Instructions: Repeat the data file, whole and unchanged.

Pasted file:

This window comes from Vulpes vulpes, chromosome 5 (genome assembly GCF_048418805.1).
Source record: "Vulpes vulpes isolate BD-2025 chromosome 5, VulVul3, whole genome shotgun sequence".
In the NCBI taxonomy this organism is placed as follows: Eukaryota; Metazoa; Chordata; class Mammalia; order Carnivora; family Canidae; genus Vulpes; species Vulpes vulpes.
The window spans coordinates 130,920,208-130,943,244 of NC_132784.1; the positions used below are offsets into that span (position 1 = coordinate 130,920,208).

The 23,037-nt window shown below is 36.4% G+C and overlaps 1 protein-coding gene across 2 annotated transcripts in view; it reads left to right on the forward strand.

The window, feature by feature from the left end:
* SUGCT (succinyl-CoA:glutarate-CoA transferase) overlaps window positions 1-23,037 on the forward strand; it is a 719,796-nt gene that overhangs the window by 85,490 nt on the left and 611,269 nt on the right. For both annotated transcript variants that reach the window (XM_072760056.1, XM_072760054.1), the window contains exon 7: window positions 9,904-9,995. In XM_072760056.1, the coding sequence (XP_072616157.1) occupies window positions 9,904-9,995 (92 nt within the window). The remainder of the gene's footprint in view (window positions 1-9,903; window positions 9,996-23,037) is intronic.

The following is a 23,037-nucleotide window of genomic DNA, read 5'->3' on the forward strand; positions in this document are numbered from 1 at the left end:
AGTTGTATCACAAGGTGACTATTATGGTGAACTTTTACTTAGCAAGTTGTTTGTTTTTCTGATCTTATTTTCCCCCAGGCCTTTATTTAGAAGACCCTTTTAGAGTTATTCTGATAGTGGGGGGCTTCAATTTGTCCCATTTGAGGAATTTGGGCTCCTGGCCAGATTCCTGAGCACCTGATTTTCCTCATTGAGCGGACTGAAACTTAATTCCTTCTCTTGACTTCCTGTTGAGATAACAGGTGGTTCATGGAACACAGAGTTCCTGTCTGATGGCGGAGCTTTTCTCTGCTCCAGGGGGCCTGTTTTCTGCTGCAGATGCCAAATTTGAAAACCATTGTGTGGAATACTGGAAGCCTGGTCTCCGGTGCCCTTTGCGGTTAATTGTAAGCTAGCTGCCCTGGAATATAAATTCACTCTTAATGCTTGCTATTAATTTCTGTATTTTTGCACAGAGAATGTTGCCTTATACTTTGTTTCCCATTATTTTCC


This window comes from Vulpes vulpes, chromosome 5 (genome assembly GCF_048418805.1).
Source record: "Vulpes vulpes isolate BD-2025 chromosome 5, VulVul3, whole genome shotgun sequence".
In the NCBI taxonomy this organism is placed as follows: Eukaryota; Metazoa; Chordata; class Mammalia; order Carnivora; family Canidae; genus Vulpes; species Vulpes vulpes.
The window spans coordinates 130,920,208-130,943,244 of NC_132784.1; the positions used below are offsets into that span (position 1 = coordinate 130,920,208).

The 23,037-nt window shown below is 36.4% G+C and overlaps 1 protein-coding gene across 2 annotated transcripts in view; it reads left to right on the forward strand.

The window, feature by feature from the left end:
* SUGCT (succinyl-CoA:glutarate-CoA transferase) overlaps window positions 1-23,037 on the forward strand; it is a 719,796-nt gene that overhangs the window by 85,490 nt on the left and 611,269 nt on the right. For both annotated transcript variants that reach the window (XM_072760056.1, XM_072760054.1), the window contains exon 7: window positions 9,904-9,995. In XM_072760056.1, the coding sequence (XP_072616157.1) occupies window positions 9,904-9,995 (92 nt within the window). The remainder of the gene's footprint in view (window positions 1-9,903; window positions 9,996-23,037) is intronic.

The following is a 23,037-nucleotide window of genomic DNA, read 5'->3' on the forward strand; positions in this document are numbered from 1 at the left end:
AGTTGTATCACAAGGTGACTATTATGGTGAACTTTTACTTAGCAAGTTGTTTGTTTTTCTGATCTTATTTTCCCCCAGGCCTTTATTTAGAAGACCCTTTTAGAGTTATTCTGATAGTGGGGGGCTTCAATTTGTCCCATTTGAGGAATTTGGGCTCCTGGCCAGATTCCTGAGCACCTGATTTTCCTCATTGAGCGGACTGAAACTTAATTCCTTCTCTTGACTTCCTGTTGAGATAACAGGTGGTTCATGGAACACAGAGTTCCTGTCTGATGGCGGAGCTTTTCTCTGCTCCAGGGGGCCTGTTTTCTGCTGCAGATGCCAAATTTGAAAACCATTGTGTGGAATACTGGAAGCCTGGTCTCCGGTGCCCTTTGCGGTTAATTGTAAGCTAGCTGCCCTGGAATATAAATTCACTCTTAATGCTTGCTATTAATTTCTGTATTTTTGCACAGAGAATGTTGCCTTATACTTTGTTTCCCATTATTTTCC